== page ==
Our village is situated approximately 10 miles south of York in North Yorkshire. Skipwith is mentioned in the Doomsday book as 'Schiperwic' possibly meaning sheep station or village. Historically Skipwith has been a farming village and a few farms still remain producing wheat, barley, potatoes and carrots etc.
A village green and pond feature at the entrance to the village, leading down Main Street to the historic church of St. Helen that dates back to approximately 960AD. The church features an Anglo-Saxon tower with a Norman nave, with later additions of side aisles and a Victorian porch.
Evidence of a moated manorial site still remains opposite the church. The Skipwith family owned the land for a long period ending with the sale of the manor in 1708. In 1725 Skipwith Hall was built on the main street and is still used as a home today, hosting the church garden fête each year in its beautiful grounds.
The Methodist Church which stands on York Road was opened in 1869 and continues today with services every Sunday.
The school, also located on York Road, was founded in 1717 by Dorothy Wilson of York. The school was run by the Parish Clerk until it was taken over by the Local Education Authority. It closed in 1957 and in 1959 became the village hall. There are many events held in the hall including church and Parish Council meetings, Brownies and fund raising events.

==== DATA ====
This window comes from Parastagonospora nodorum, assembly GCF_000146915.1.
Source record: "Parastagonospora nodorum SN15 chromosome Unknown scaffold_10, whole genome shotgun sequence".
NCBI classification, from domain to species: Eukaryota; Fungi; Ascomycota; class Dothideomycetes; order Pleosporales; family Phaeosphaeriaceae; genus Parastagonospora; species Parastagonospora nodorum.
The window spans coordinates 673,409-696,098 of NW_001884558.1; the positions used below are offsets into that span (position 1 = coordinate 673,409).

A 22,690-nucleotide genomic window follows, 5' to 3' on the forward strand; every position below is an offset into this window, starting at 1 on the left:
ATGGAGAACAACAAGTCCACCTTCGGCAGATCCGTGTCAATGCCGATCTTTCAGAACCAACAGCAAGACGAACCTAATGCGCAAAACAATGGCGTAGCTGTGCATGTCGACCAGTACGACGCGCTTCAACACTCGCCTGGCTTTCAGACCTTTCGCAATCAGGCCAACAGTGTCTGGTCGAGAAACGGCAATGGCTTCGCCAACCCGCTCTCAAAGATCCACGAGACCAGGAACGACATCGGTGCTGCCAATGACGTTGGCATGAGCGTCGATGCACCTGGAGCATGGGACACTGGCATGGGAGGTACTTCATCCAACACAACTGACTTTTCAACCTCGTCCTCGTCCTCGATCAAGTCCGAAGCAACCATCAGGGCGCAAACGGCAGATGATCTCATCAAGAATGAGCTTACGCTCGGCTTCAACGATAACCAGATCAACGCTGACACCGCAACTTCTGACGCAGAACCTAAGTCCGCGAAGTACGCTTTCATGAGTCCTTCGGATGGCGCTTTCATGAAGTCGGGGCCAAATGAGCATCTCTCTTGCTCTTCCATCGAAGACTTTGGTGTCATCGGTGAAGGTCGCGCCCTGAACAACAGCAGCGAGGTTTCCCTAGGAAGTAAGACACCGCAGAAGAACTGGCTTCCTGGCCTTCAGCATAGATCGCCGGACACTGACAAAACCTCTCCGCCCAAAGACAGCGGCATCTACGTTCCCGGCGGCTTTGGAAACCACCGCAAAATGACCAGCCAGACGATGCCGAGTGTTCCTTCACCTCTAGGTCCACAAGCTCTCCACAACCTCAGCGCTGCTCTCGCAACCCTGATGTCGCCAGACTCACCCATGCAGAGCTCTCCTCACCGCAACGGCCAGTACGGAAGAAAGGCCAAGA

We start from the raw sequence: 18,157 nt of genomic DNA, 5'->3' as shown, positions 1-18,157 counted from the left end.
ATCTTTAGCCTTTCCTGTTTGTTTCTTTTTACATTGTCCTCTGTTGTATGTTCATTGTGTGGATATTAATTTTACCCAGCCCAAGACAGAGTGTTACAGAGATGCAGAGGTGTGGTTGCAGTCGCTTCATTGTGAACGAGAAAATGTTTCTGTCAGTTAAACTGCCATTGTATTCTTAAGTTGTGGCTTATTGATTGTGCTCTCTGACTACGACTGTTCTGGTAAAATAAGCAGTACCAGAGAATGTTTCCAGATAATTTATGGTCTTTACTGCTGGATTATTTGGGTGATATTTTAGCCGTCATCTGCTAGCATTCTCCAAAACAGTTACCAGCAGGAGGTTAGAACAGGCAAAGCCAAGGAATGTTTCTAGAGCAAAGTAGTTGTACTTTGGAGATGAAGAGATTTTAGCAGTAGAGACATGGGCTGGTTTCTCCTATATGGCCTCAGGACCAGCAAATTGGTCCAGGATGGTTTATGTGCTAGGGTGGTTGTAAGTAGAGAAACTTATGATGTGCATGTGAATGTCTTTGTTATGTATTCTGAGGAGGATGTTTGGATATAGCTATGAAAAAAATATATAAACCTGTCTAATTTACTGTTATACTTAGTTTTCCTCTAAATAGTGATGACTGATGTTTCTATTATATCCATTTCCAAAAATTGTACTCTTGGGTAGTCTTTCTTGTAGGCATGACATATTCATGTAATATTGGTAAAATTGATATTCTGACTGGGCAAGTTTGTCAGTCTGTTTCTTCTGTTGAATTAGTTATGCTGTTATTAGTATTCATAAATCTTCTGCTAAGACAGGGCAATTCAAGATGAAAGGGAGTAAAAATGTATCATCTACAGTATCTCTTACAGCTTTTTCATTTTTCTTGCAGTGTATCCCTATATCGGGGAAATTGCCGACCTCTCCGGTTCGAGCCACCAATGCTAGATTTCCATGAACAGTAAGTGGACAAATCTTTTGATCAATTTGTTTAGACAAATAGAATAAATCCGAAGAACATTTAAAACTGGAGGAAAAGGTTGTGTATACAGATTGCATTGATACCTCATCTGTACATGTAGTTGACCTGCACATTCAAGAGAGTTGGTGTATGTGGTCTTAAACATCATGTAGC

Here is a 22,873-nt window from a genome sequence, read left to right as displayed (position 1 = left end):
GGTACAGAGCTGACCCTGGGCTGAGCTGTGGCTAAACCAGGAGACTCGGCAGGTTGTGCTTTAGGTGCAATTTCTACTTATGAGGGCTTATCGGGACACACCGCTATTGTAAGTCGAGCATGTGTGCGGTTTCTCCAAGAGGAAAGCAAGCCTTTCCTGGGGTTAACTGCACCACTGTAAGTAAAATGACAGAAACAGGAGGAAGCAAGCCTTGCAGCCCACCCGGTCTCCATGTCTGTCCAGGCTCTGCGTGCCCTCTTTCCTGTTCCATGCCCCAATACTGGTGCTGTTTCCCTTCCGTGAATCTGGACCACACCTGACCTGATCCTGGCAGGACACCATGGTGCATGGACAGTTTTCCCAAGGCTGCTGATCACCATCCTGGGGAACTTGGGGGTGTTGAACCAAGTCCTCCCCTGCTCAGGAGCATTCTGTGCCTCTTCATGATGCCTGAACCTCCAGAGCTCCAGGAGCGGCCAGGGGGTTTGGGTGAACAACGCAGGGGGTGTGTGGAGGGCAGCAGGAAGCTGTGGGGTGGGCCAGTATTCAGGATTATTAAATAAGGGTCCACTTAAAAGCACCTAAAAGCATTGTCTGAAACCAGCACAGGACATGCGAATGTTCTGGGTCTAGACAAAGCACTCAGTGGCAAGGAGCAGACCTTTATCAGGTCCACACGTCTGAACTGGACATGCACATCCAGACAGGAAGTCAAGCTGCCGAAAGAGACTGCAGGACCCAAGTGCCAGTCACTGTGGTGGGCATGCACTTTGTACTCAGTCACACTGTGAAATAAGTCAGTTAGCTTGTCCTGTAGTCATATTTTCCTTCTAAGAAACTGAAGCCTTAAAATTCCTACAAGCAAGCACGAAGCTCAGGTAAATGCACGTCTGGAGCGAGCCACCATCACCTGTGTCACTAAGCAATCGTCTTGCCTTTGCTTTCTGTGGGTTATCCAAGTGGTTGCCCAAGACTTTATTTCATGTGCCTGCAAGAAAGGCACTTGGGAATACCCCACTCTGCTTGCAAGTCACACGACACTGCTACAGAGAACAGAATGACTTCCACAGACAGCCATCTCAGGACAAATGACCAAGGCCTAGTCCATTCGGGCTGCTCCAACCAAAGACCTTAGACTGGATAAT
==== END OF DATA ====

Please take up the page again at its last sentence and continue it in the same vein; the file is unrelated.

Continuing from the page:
Skipwith Common, now designated as a Site of Specific Scientific Interest, has revealed evidence of settlement as early as 6000BC with flint blades found in 1941. Bronze and iron age archaeological evidence has also been found.
Skipwith Common was not enclosed until 1901 and in 1941 the RAF established an aerodrome on part of it. The aerodrome is no longer used but some of the features still remain. Today the reserve is managed by English Nature and Escrick Park Estate. English Nature have a particular interest in the Common and have said 'Skipwith Common is one of the last remaining areas of northern lowland heath in England. An incredible variety of plants and animals depend on the Common for their survival. The 270 hectares of open heath, ponds and mire are an ancient landscape, with its roots in pre-history.'
Today the Common has many visitors for walks and bird watching and is well supported by the 'Friends of Skipwith Common' group.